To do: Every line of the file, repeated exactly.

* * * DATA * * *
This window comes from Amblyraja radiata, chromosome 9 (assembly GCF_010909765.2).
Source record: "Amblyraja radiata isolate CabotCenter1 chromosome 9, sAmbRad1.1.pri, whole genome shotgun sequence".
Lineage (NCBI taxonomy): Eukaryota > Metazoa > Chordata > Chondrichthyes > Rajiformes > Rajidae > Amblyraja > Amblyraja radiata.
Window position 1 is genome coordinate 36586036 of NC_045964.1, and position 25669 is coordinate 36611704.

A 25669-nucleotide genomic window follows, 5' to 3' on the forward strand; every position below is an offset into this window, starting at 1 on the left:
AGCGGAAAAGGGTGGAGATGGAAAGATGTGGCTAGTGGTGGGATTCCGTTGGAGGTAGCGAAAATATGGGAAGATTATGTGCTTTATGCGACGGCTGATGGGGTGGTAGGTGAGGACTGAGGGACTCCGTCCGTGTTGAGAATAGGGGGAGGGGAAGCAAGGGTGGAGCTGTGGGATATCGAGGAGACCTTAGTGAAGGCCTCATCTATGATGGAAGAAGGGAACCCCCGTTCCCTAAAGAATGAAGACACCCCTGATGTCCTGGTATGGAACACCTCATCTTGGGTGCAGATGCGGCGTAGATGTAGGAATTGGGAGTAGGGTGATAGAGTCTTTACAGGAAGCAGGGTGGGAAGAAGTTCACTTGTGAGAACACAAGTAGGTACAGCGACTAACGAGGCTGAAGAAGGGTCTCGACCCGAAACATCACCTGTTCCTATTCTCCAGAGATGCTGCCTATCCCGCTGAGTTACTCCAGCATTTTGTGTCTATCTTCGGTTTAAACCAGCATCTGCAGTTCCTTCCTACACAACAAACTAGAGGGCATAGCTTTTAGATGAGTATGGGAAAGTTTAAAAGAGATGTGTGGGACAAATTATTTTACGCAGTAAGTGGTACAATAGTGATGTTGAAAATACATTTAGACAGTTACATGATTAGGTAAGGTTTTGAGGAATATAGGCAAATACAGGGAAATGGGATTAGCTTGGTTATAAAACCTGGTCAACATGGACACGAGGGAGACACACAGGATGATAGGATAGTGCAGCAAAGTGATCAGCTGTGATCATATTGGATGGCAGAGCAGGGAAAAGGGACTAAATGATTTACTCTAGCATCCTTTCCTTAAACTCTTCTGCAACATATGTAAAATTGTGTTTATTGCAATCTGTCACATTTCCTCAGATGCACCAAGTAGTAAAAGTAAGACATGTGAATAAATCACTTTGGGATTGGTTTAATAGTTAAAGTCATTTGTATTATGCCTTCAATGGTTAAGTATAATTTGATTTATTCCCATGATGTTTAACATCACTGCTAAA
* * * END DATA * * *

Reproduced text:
This window comes from Amblyraja radiata, chromosome 9 (assembly GCF_010909765.2).
Source record: "Amblyraja radiata isolate CabotCenter1 chromosome 9, sAmbRad1.1.pri, whole genome shotgun sequence".
Lineage (NCBI taxonomy): Eukaryota > Metazoa > Chordata > Chondrichthyes > Rajiformes > Rajidae > Amblyraja > Amblyraja radiata.
Window position 1 is genome coordinate 36586036 of NC_045964.1, and position 25669 is coordinate 36611704.

A 25669-nucleotide genomic window follows, 5' to 3' on the forward strand; every position below is an offset into this window, starting at 1 on the left:
AGCGGAAAAGGGTGGAGATGGAAAGATGTGGCTAGTGGTGGGATTCCGTTGGAGGTAGCGAAAATATGGGAAGATTATGTGCTTTATGCGACGGCTGATGGGGTGGTAGGTGAGGACTGAGGGACTCCGTCCGTGTTGAGAATAGGGGGAGGGGAAGCAAGGGTGGAGCTGTGGGATATCGAGGAGACCTTAGTGAAGGCCTCATCTATGATGGAAGAAGGGAACCCCCGTTCCCTAAAGAATGAAGACACCCCTGATGTCCTGGTATGGAACACCTCATCTTGGGTGCAGATGCGGCGTAGATGTAGGAATTGGGAGTAGGGTGATAGAGTCTTTACAGGAAGCAGGGTGGGAAGAAGTTCACTTGTGAGAACACAAGTAGGTACAGCGACTAACGAGGCTGAAGAAGGGTCTCGACCCGAAACATCACCTGTTCCTATTCTCCAGAGATGCTGCCTATCCCGCTGAGTTACTCCAGCATTTTGTGTCTATCTTCGGTTTAAACCAGCATCTGCAGTTCCTTCCTACACAACAAACTAGAGGGCATAGCTTTTAGATGAGTATGGGAAAGTTTAAAAGAGATGTGTGGGACAAATTATTTTACGCAGTAAGTGGTACAATAGTGATGTTGAAAATACATTTAGACAGTTACATGATTAGGTAAGGTTTTGAGGAATATAGGCAAATACAGGGAAATGGGATTAGCTTGGTTATAAAACCTGGTCAACATGGACACGAGGGAGACACACAGGATGATAGGATAGTGCAGCAAAGTGATCAGCTGTGATCATATTGGATGGCAGAGCAGGGAAAAGGGACTAAATGATTTACTCTAGCATCCTTTCCTTAAACTCTTCTGCAACATATGTAAAATTGTGTTTATTGCAATCTGTCACATTTCCTCAGATGCACCAAGTAGTAAAAGTAAGACATGTGAATAAATCACTTTGGGATTGGTTTAATAGTTAAAGTCATTTGTATTATGCCTTCAATGGTTAAGTATAATTTGATTTATTCCCATGATGTTTAACATCACTGCTAAA